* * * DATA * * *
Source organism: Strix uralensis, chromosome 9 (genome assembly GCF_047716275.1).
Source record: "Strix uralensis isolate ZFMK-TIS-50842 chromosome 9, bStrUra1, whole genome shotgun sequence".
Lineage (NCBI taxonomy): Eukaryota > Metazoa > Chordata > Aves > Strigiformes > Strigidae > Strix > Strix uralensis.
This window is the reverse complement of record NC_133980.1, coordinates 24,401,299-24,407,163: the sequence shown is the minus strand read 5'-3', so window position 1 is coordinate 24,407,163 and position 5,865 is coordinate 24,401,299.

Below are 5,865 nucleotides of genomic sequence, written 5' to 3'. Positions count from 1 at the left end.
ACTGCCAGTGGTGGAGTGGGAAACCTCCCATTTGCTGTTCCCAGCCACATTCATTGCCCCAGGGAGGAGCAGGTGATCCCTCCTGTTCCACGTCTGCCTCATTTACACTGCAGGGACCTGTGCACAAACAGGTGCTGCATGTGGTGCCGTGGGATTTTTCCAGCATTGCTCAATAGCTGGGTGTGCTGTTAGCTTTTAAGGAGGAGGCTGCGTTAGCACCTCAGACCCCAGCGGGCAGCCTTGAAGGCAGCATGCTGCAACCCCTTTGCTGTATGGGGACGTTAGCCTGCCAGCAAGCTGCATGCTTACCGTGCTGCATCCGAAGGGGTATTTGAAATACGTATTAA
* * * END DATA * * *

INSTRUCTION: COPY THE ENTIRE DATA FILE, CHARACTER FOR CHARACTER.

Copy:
Source organism: Strix uralensis, chromosome 9 (genome assembly GCF_047716275.1).
Source record: "Strix uralensis isolate ZFMK-TIS-50842 chromosome 9, bStrUra1, whole genome shotgun sequence".
Lineage (NCBI taxonomy): Eukaryota > Metazoa > Chordata > Aves > Strigiformes > Strigidae > Strix > Strix uralensis.
This window is the reverse complement of record NC_133980.1, coordinates 24,401,299-24,407,163: the sequence shown is the minus strand read 5'-3', so window position 1 is coordinate 24,407,163 and position 5,865 is coordinate 24,401,299.

Below are 5,865 nucleotides of genomic sequence, written 5' to 3'. Positions count from 1 at the left end.
ACTGCCAGTGGTGGAGTGGGAAACCTCCCATTTGCTGTTCCCAGCCACATTCATTGCCCCAGGGAGGAGCAGGTGATCCCTCCTGTTCCACGTCTGCCTCATTTACACTGCAGGGACCTGTGCACAAACAGGTGCTGCATGTGGTGCCGTGGGATTTTTCCAGCATTGCTCAATAGCTGGGTGTGCTGTTAGCTTTTAAGGAGGAGGCTGCGTTAGCACCTCAGACCCCAGCGGGCAGCCTTGAAGGCAGCATGCTGCAACCCCTTTGCTGTATGGGGACGTTAGCCTGCCAGCAAGCTGCATGCTTACCGTGCTGCATCCGAAGGGGTATTTGAAATACGTATTAA